Response: Rhetoric and Culture

As I was reading about the difference between rhetoric and culture, I found a few interesting facts about this comparison as I drew a chart about it, while taking notes. “Rhetoric had its beginnings in classical Greece 2,500 years ago, whereas cultural studies had its current roots in Great Britain in the 1970s” (O’Donnell, 2007, p. 137). The most interesting part about reading O’Donnell’s Rhetoric and Culture, while thinking about the comparison between those two terms, is how they each have a different origin. For example, the rhetoric is actually Aristotle’s definition as he viewed persuasion as “an instrumental of social adaption” (2007, p. 140). When I saw the word, logos (“words” in Greek), this term reminded me of the various logos that I was familiar with, such as the mermaid logo for the “Starbucks Coffee Shop” and the 31 logo for “Baskin Robbins.”

Starbucks logo
Baskin Robbins logo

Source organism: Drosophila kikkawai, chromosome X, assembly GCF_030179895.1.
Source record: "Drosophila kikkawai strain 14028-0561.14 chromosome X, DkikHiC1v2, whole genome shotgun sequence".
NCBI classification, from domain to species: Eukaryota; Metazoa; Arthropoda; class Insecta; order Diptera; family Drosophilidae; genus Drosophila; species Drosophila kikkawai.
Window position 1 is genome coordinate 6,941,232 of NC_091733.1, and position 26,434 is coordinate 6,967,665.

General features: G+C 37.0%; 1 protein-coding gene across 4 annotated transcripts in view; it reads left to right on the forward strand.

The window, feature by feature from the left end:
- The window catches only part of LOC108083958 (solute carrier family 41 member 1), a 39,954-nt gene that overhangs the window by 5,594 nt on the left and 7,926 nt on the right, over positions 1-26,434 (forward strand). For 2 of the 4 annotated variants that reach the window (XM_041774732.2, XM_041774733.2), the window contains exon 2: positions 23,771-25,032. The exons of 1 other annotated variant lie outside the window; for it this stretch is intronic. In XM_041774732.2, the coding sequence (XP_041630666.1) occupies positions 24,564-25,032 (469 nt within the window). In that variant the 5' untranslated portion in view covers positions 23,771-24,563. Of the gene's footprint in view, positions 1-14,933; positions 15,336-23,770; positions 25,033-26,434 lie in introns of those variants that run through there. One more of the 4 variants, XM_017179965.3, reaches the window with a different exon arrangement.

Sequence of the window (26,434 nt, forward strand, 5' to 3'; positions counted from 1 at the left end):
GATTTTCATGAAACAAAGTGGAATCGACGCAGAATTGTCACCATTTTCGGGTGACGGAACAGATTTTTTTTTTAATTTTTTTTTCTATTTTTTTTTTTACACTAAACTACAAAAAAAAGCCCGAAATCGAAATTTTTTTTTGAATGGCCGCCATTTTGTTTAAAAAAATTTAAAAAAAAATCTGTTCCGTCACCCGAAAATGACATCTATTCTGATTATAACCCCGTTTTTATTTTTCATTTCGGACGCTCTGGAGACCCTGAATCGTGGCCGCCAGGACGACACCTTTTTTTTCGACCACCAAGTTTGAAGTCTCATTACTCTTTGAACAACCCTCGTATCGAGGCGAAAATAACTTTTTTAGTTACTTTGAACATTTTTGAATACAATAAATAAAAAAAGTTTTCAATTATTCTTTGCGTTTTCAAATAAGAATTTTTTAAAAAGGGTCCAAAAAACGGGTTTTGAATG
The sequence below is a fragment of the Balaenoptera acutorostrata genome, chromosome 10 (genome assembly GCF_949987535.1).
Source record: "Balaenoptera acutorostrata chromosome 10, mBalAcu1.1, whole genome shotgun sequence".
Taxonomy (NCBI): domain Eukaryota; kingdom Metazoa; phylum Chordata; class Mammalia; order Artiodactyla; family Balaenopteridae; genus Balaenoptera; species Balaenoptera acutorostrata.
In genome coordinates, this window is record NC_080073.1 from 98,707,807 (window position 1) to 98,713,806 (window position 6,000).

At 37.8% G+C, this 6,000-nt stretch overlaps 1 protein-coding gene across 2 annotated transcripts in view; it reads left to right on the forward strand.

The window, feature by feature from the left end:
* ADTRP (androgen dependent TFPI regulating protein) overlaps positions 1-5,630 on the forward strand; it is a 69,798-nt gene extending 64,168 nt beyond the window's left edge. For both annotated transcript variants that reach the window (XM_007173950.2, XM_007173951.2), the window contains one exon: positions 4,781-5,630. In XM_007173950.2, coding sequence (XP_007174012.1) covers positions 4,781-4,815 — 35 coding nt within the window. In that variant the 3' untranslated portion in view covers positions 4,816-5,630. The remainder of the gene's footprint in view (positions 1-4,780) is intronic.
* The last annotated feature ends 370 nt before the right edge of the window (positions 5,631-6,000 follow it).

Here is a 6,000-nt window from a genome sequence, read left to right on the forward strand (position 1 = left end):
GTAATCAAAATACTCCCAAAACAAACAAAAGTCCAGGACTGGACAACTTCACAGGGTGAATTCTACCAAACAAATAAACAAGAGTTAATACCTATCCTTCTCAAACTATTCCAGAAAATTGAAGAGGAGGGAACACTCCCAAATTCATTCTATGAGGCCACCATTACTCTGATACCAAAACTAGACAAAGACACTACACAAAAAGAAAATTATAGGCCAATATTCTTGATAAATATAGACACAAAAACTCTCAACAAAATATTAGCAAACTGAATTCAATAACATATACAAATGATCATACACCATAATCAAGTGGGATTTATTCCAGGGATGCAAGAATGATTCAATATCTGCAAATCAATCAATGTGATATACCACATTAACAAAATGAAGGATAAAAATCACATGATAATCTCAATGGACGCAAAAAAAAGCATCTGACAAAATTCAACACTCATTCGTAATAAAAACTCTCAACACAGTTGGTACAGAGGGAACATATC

On the other hand, cultural studies have major concerns over television, which is a form of communicating with the audience and it is a source of social understanding. This means that numerous TV shows and films have the ability to tell the audience the story and send a message to the viewers about what is going on in our society. For example, we would watch or listen to the local news that is broadcasted on TV every night. Otherwise, there are most recent TV shows that give the audience the message about the real serious issues that are actually happening in reality. There was one episode from the TV show, Black-ish, where an African American family was watching the news about police brutality and racism still existing in our world.

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